The best baches in the country
TOREA HOUSE: Tennent + Brown Architects' Torea House near Nelson was the only South Island winner in the housing category. "Low slung and discrete, the house is superbly sited in a horizontal landscape, and has a relaxed, comfortable and nuanced relationship with the surrounding garden and the wider environment," the jury said.
TOREA HOUSE: "Three wings, separated by slight level and orientation changes, open to the north and west, and are sheltered be elegant sloping roofs with overhangs supported by painted posts that reference the slender beaks of the oyster-catchers (torea) that inhabit the adjacent estuary."
TOREA HOUSE: "The incorporation of state-of-the-art technology is well resolved, detailing is of a high standard, and the house boasts considerable amenity."
DUNE HOUSE: Fearon Hay Architects received an award for Dune House at Omaha, north of Auckland. "Domestic luxury cohabits harmoniously with natural beauty in this sophisticated and highly polished holiday house, a sanctuary in its suburban beach setting," the jury said.
DUNE HOUSE: "An austere exterior protects and belies a sensual interior. Privacy is enhanced by an inventive and poetic screening device that blurs the borders and blends with the sky, a concealment strategy that heightens expectations upon arrival."
DUNE HOUSE: "The entry sequence, the proportions of the house, and its materials and surfaces have all received very accomplished treatment. The house has a wonderful theatricality, generated by a hierarchical scaling of the volumes of the casual and glamorous interior spaces."
HEADLAND HOUSE: Stevens Lawson Architects received an award for Headland House, on Waiheke Island. The jury said: "Belying its true size, the house modestly and calmy occupies a headland site, sitting lightly in a landscape that combines natural features with a lawn and other new planting. The architecture is both dramatic and hospitable."
HEADLAND HOUSE: "The entry sequence is delightfully choreographed, the planning is well directed, and materials and details have received careful attention and dextrous handling. A nice spatial duality is established by the sheltering, pod-like forms and the in-between spaces that allow for an easy flow through the house and a connection to distant views."
HEADLAND HOUSE: "The house offers some surprises - warm and unexpected spaces are revealed behind hidden doors - but these are always welcome; the combination of formal materials and informal spaces makes for a relaxed retreat."
ARRUBA BACH: An architect's own holiday home won an award in the Small Project category. Bossley Architects' Arruba Bach, near Waiku, south of Auckland, is a brightly coloured box nestled among pohutukawa trees.
ARRUBA BACH: "A compact, two-roomed box floats above a boat storage base, sporting the crimson colour of the flowers of the pohutukawa tree in which it nestles as a gesture of cheerful rebellion against the trend of holiday house beige."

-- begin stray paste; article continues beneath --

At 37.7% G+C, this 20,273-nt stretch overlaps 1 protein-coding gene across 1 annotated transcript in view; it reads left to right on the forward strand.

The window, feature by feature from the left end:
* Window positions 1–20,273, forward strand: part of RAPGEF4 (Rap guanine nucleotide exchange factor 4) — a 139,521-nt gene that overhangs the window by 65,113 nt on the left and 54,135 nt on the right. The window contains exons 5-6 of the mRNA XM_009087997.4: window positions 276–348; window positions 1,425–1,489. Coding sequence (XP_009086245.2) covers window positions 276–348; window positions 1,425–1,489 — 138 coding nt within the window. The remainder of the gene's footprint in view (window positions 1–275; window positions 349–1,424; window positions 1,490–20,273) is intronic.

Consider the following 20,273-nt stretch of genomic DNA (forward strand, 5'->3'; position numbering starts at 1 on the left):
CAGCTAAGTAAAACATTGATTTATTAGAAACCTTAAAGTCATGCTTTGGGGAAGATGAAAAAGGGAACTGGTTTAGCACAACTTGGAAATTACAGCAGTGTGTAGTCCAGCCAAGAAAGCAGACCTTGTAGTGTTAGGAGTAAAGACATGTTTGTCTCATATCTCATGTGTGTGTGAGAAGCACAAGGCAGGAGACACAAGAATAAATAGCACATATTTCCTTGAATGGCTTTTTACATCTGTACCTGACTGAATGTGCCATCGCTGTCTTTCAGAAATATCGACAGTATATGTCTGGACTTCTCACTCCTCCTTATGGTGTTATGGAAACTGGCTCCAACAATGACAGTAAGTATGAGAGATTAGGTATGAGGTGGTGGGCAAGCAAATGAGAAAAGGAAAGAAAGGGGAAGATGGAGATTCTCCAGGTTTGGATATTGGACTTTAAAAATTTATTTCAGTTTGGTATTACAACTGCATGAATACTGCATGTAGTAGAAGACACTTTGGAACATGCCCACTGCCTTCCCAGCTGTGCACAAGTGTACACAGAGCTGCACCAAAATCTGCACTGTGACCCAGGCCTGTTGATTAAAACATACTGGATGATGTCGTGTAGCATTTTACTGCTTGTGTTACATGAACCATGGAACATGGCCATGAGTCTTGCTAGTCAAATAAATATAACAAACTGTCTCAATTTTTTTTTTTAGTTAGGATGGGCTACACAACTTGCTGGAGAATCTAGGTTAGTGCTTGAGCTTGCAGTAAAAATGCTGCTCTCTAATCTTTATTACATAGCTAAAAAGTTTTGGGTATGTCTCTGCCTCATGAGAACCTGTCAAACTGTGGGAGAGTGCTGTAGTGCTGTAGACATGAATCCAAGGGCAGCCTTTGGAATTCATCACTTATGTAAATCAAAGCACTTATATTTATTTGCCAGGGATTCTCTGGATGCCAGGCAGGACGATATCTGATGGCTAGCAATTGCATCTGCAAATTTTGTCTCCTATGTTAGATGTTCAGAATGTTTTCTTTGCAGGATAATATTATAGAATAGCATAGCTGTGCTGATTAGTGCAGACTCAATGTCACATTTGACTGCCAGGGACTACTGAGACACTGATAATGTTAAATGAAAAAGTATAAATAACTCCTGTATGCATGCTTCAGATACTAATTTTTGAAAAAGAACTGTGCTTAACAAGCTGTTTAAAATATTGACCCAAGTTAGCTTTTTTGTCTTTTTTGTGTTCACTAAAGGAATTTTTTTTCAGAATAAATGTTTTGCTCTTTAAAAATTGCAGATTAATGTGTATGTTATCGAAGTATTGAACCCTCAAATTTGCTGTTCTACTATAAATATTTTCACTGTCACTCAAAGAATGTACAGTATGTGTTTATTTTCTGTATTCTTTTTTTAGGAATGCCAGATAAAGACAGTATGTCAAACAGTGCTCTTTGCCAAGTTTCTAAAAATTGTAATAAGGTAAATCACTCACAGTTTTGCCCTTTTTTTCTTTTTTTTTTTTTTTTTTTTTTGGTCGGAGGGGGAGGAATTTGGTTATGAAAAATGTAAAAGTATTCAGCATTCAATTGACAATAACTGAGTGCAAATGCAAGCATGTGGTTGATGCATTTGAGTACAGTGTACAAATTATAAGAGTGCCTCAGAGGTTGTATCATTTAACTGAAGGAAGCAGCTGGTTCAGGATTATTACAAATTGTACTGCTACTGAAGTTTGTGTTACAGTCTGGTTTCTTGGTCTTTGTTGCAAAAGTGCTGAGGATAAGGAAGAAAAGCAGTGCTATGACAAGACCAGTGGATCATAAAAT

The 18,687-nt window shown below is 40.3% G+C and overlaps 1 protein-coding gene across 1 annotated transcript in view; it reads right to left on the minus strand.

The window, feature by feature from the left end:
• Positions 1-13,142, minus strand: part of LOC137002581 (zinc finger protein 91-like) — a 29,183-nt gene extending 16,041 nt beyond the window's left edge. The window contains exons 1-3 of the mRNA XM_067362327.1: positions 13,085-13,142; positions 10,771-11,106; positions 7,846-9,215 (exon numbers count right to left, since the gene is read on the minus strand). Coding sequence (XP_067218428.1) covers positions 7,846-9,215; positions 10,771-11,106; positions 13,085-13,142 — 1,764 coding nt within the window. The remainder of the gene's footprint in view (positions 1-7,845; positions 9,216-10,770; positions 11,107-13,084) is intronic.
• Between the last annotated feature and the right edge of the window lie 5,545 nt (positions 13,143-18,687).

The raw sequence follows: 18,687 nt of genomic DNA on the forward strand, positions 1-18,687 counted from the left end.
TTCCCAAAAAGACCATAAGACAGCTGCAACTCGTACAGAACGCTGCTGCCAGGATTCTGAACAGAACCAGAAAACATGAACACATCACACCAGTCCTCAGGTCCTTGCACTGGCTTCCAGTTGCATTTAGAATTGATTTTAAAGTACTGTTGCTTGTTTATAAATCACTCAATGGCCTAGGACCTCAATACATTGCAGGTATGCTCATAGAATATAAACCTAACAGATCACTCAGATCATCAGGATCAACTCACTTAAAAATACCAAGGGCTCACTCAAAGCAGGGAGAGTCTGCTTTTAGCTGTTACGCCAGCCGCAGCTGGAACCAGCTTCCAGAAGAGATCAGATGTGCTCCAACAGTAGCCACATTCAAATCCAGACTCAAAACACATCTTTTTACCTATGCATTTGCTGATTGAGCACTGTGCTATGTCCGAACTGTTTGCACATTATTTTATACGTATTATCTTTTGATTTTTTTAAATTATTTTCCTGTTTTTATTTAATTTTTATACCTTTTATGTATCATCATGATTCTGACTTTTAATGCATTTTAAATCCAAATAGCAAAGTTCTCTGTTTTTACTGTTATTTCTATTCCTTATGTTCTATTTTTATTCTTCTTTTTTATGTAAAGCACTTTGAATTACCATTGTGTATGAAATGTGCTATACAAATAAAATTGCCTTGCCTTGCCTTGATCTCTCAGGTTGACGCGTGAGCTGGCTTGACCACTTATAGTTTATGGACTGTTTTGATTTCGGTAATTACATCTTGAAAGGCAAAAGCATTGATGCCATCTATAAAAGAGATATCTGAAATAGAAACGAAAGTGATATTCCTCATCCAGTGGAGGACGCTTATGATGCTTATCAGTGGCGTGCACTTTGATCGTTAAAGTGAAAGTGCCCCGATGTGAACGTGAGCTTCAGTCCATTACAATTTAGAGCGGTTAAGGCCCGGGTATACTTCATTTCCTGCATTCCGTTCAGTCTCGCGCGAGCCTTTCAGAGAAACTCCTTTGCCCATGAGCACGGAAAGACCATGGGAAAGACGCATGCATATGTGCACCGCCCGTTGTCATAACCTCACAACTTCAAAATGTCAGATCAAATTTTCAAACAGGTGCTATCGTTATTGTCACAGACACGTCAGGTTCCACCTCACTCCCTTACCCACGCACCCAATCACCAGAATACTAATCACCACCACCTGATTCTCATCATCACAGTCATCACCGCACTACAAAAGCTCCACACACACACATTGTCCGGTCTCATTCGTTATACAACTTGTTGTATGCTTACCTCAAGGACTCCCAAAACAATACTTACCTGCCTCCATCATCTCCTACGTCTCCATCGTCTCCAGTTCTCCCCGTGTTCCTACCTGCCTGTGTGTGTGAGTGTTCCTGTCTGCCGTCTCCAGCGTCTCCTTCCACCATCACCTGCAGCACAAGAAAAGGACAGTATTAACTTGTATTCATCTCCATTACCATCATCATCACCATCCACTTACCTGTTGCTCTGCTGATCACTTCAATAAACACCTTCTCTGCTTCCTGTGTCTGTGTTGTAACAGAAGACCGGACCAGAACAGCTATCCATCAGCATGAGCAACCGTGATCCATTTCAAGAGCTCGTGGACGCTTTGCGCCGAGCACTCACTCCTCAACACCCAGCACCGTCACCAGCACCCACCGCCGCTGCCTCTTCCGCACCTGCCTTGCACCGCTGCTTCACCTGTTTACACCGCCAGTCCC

ARRUBA BACH: "The encampment-style occupation of the site, made explicit by the discrete positioning of the new building, is a further reference to the relaxed disposition of the vernacular bach. Delightful in itself, the red box is a sophisticated response to context and typological precedent; in the nicest way possible and most appropriate way, it may be described as 'awkwardly perfect'."
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Home & Property
Holiday houses are among winning residential designs in the 2014 New Zealand Architecture Awards.
Innovative houses around the country have been recognised in the 2014 New Zealand Architecture Awards, run by the New Zealand Institute of Architects (NZIA) and supported by Resene.
Winners included refreshing-looking baches and holiday houses and all of them are a far cry from the simple fibreboard baches of old.
They respect and make the most of their beautiful environment, while modern kitchens and fitouts add new levels of comfort.
A striking home near Nelson, also with wonderful views, was among the winners. The architects of an established beach house, townhouses, and a social housing project were also rewarded.
Check out four of the winning baches in the gallery above.
The awards were announced in Auckland on May 9. As well as residential, categories included commercial, interiors, sustainability, planning and urban design, international, small projects, and enduring architecture.
(To see all category winners, see nzia.co.nz).
The awards jurors were convenor Richard Naish, of RTA Studio, Auckland; Michael Banney, of m3architecture, Brisbane; Stuart Gardyne, of Architecture+, Wellington; and Bronwen Kerr, of Kerr Ritchie, Queenstown.
From 2015, regional awards will be announced in May and nationals awards will be announced in October.
- The Press
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